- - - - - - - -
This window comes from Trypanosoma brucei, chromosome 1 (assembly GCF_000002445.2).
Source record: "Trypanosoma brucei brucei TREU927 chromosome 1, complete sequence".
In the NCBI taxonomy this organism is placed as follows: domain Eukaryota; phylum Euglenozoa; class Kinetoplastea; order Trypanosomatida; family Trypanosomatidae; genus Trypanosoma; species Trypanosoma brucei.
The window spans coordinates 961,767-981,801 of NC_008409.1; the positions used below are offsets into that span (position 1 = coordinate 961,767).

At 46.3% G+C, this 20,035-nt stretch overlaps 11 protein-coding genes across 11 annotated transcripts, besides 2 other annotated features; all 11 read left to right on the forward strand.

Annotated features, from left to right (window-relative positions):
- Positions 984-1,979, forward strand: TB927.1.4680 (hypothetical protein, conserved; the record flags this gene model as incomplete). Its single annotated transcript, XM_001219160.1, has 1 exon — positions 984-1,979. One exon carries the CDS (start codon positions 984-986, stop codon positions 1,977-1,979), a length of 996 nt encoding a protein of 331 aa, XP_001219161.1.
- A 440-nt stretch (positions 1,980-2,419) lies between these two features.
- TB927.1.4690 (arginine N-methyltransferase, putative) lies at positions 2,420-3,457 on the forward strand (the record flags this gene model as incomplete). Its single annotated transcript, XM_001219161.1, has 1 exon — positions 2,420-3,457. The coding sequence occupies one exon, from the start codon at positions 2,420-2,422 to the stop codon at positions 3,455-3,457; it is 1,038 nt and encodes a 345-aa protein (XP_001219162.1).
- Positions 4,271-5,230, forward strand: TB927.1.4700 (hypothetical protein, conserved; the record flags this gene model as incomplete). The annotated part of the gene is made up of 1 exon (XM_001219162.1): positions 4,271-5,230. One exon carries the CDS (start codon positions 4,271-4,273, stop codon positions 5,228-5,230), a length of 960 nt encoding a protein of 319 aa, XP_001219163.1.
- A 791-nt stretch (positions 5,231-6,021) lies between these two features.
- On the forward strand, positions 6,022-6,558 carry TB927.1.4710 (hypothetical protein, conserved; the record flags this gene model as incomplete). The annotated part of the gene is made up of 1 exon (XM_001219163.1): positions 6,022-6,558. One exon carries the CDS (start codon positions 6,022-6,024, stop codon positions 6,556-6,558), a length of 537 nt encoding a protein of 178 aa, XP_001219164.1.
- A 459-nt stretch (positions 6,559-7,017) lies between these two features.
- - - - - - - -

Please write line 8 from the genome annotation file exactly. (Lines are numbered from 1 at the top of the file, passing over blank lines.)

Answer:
- A 440-nt stretch (positions 1,980-2,419) lies between these two features.